Christ the Victor

by

“The twentieth century, it is safe to say, has made us all into deep historical pessimists.” So observed Francis Fukuyama in his seminal 1992 book, The End of History and the Last Man. What happened? The nineteenth century’s humanistic faith in inevitable moral progress was destroyed on the battlefields of two cataclysmic world wars and in the unprecedented murderous cruelty of Hitler’s gas chambers, Stalin’s gulags, and Pol Pot’s Cambodian killing fields. History seemed to point, not to a golden age of moral progress and enlightenment, but toward an age of unspeakable cruelty backed by technological developments that would stagger the moral imagination.

Fukuyama demonstrated the failure of historical “faiths” such as Marxism, with its confidence in the ultimate victory of the proletariat through class struggle and revolution. His analysis of modern historical pessimism was correct, at least in this respect, for secular myths did not fare well in the twentieth century, and most contemporary Americans look to the future with a mixed sense of unease and uncertainty.

The Christian worldview stands in stark contrast both to the humanistic idea of progress and to modern secular pessimism. At the center of the Christian worldview stands a hope centered in the rule and reign of Christ — a reign that will one day be revealed to the entire cosmos.

The historic Protestant understanding of the two states of Christ’s work provides a framework for a Christian understanding of history and the future. Christ’s state of humiliation grounds history in Christ’s redemptive work even as His exalted state establishes our confidence in the future.

For the Christian, the future is secured by the sure and certain fulfillment of God’s promises and the comprehensive realization of Christ’s reign over all powers in heaven and on the earth. According to the historic evangelical faith, the exaltation of Christ includes His resurrection, His ascension, His session with the Father, and His glorious return. Each of these realities represents an essential aspect of Christ’s reign as King of kings and Lord of lords.

Having fulfilled His redemptive work, Christ was raised from the dead by the will of the Father. The cross and resurrection stand together as the central events of human history, and Christ’s resurrection demonstrated both the Father’s power and His good pleasure in the perfect obedience of the Son — an obedience even unto death.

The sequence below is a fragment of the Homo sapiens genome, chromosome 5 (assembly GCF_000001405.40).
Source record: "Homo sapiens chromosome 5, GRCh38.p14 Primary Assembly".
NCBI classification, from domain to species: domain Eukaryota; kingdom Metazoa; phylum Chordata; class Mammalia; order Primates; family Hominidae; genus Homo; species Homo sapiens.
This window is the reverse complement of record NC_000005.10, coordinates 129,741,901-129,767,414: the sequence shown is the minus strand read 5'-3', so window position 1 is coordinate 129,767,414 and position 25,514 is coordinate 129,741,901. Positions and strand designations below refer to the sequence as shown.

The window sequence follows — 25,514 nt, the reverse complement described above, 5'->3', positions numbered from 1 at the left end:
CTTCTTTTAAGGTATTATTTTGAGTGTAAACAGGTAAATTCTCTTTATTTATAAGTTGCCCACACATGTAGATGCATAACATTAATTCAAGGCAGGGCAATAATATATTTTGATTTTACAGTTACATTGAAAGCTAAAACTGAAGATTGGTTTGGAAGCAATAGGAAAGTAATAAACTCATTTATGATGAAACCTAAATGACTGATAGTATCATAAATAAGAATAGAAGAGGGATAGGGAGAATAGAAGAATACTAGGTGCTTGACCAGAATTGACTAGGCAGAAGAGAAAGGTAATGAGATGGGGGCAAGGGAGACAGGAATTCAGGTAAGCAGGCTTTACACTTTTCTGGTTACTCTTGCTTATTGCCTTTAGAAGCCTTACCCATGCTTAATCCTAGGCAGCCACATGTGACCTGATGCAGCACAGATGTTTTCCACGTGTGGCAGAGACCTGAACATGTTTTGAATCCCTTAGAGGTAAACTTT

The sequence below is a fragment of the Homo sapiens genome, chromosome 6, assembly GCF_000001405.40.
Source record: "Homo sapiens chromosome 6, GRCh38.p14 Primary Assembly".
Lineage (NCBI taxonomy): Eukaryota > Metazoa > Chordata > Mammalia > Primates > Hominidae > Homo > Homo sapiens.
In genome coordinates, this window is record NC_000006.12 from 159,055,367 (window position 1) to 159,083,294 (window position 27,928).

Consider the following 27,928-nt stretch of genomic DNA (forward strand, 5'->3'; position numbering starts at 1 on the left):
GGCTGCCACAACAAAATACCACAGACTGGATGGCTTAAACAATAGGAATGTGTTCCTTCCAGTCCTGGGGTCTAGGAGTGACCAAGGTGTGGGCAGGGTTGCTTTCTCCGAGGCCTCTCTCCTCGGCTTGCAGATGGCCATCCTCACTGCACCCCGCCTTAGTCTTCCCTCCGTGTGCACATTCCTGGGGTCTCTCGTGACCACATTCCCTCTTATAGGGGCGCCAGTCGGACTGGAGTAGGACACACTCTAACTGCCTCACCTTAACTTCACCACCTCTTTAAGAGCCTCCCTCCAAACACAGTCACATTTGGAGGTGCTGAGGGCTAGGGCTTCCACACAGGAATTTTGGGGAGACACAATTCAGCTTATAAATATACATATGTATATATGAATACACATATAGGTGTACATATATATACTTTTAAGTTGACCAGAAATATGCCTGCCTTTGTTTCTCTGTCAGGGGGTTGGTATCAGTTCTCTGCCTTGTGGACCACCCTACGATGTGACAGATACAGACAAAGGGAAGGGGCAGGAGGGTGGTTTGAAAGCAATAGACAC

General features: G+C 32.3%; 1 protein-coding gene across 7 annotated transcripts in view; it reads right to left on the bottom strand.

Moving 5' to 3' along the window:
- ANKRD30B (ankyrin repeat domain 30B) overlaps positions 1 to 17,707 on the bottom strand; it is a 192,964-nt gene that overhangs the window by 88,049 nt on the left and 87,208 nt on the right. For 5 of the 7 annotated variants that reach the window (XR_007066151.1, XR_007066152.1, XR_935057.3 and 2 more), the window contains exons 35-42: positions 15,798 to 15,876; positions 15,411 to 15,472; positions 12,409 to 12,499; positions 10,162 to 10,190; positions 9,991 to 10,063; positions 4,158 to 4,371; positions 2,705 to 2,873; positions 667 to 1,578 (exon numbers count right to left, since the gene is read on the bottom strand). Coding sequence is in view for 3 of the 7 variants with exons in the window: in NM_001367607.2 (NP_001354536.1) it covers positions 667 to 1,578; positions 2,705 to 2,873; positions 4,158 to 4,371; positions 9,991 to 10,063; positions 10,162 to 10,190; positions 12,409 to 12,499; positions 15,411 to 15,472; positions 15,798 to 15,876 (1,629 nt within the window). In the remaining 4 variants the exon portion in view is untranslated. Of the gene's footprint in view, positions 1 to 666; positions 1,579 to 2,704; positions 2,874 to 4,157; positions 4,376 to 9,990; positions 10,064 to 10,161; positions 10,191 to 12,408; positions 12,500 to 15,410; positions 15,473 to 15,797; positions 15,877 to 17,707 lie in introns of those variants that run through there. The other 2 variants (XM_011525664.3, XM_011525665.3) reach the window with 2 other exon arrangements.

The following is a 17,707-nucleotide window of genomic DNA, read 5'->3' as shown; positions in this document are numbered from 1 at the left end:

In a similar manner, the ascension announced that Christ’s work was finished — fully accomplished — and thus the Son was returned to the Father. Even as Christ remains spiritually present among His people, He is not bodily among us, having ascended to the Father. As Peter preached on the Day of Pentecost: “This Jesus God raised up, and of that we are witnesses. Being therefore exalted at the right hand of God, and having received from the Father the promise of the Holy Spirit, He has poured out this that you yourselves are seeing and hearing” (Acts 2:32−33).

The third aspect, Christ’s session with the Father, points to the present reality of His reign and His intercession for the saints. This is a truly revolutionary doctrine, for even as the world appears to secular eyes to be an arena of chaos and uncertainty, Christians know that Christ is ruling over creation even now — but through a hidden reign.

Our confidence is established by the fact that Jesus Christ is even now reigning over the created order and, most importantly, over all humanity. Of course, this is a kingly rule that is hidden from the view of sinners, even as it is celebrated among believers by faith. Christians can endure hardship, face suffering, and bear the reproach of the world, all the while knowing that we are serving the King whose eternal reign will one day be revealed to every single person on the planet.

Even now, Christ is preparing a place for His people (John 14:2−3) and preparing the creation for His appearing — a return in glory, power, and might. This return will be very different from His humble birth in Bethlehem. Though His arrival in Bethlehem was known only to a few, His return will be known to all — and announced to all creation. This fourth aspect of Christ’s exaltation, His return, reminds us that history is indeed headed toward a defined goal. Thus, Christ’s coming assures us that history will have a definite end with a comprehensive display of God’s righteousness, justice, and redeeming love.

Francis Fukuyama looked to the tumultuous and tortuous years of the twentieth century and saw the end of history. The Christian is driven by a very different understanding. Past, present, and future find their meaning in the Christian worldview in light of Christ’s victory over sin, death, and the grave — and in His exalted state that will be fully realized in his victorious return in kingly glory.

The doctrine of Christ’s exaltation is not merely a matter of interest to academic theologians — it is the ground of our hope. In a very real sense, the exaltation of Christ explains why Christians can face both life and death with full confidence. This alone is the kind of faith that would lead the apostle Paul to declare: “For me to live is Christ, and to die is gain.” Dare we believe less?

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